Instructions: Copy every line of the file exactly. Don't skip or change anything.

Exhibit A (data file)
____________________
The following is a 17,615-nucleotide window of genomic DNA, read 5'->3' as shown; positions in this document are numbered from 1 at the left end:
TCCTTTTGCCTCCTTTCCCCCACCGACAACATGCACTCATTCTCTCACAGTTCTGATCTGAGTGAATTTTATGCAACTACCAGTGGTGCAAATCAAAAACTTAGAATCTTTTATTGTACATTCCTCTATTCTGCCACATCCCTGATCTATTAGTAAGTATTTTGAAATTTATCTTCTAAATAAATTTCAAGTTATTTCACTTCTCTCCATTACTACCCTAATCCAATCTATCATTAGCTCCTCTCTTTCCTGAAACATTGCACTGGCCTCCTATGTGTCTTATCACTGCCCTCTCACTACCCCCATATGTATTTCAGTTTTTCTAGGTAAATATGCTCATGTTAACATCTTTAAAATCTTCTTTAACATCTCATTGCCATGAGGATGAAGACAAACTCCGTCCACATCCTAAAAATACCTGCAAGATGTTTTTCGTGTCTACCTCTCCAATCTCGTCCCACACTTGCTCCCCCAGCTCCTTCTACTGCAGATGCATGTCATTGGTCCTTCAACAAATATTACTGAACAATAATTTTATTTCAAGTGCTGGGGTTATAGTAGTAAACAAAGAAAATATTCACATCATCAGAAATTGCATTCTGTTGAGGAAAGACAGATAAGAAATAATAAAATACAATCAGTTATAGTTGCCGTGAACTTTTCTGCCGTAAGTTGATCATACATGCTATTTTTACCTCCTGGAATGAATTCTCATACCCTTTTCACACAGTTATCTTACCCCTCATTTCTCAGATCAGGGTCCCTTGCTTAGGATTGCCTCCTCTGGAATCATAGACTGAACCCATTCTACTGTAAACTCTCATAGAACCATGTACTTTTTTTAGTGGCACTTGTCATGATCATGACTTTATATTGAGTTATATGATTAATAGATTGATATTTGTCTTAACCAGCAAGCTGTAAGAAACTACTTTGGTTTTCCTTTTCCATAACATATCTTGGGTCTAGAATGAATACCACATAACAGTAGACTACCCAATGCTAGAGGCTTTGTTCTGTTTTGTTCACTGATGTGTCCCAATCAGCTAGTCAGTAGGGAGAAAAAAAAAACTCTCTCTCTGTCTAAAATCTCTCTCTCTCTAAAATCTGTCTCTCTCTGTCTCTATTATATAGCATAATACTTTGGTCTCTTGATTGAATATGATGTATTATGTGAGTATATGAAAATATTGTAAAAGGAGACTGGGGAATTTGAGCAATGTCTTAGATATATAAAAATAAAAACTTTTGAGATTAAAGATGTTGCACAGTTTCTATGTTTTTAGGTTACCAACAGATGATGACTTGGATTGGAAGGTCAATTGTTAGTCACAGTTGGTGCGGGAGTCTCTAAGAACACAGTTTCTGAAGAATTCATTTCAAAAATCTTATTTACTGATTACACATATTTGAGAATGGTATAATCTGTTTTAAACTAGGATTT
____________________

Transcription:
The following is a 17,615-nucleotide window of genomic DNA, read 5'->3' as shown; positions in this document are numbered from 1 at the left end:
TCCTTTTGCCTCCTTTCCCCCACCGACAACATGCACTCATTCTCTCACAGTTCTGATCTGAGTGAATTTTATGCAACTACCAGTGGTGCAAATCAAAAACTTAGAATCTTTTATTGTACATTCCTCTATTCTGCCACATCCCTGATCTATTAGTAAGTATTTTGAAATTTATCTTCTAAATAAATTTCAAGTTATTTCACTTCTCTCCATTACTACCCTAATCCAATCTATCATTAGCTCCTCTCTTTCCTGAAACATTGCACTGGCCTCCTATGTGTCTTATCACTGCCCTCTCACTACCCCCATATGTATTTCAGTTTTTCTAGGTAAATATGCTCATGTTAACATCTTTAAAATCTTCTTTAACATCTCATTGCCATGAGGATGAAGACAAACTCCGTCCACATCCTAAAAATACCTGCAAGATGTTTTTCGTGTCTACCTCTCCAATCTCGTCCCACACTTGCTCCCCCAGCTCCTTCTACTGCAGATGCATGTCATTGGTCCTTCAACAAATATTACTGAACAATAATTTTATTTCAAGTGCTGGGGTTATAGTAGTAAACAAAGAAAATATTCACATCATCAGAAATTGCATTCTGTTGAGGAAAGACAGATAAGAAATAATAAAATACAATCAGTTATAGTTGCCGTGAACTTTTCTGCCGTAAGTTGATCATACATGCTATTTTTACCTCCTGGAATGAATTCTCATACCCTTTTCACACAGTTATCTTACCCCTCATTTCTCAGATCAGGGTCCCTTGCTTAGGATTGCCTCCTCTGGAATCATAGACTGAACCCATTCTACTGTAAACTCTCATAGAACCATGTACTTTTTTTAGTGGCACTTGTCATGATCATGACTTTATATTGAGTTATATGATTAATAGATTGATATTTGTCTTAACCAGCAAGCTGTAAGAAACTACTTTGGTTTTCCTTTTCCATAACATATCTTGGGTCTAGAATGAATACCACATAACAGTAGACTACCCAATGCTAGAGGCTTTGTTCTGTTTTGTTCACTGATGTGTCCCAATCAGCTAGTCAGTAGGGAGAAAAAAAAAACTCTCTCTCTGTCTAAAATCTCTCTCTCTCTAAAATCTGTCTCTCTCTGTCTCTATTATATAGCATAATACTTTGGTCTCTTGATTGAATATGATGTATTATGTGAGTATATGAAAATATTGTAAAAGGAGACTGGGGAATTTGAGCAATGTCTTAGATATATAAAAATAAAAACTTTTGAGATTAAAGATGTTGCACAGTTTCTATGTTTTTAGGTTACCAACAGATGATGACTTGGATTGGAAGGTCAATTGTTAGTCACAGTTGGTGCGGGAGTCTCTAAGAACACAGTTTCTGAAGAATTCATTTCAAAAATCTTATTTACTGATTACACATATTTGAGAATGGTATAATCTGTTTTAAACTAGGATTT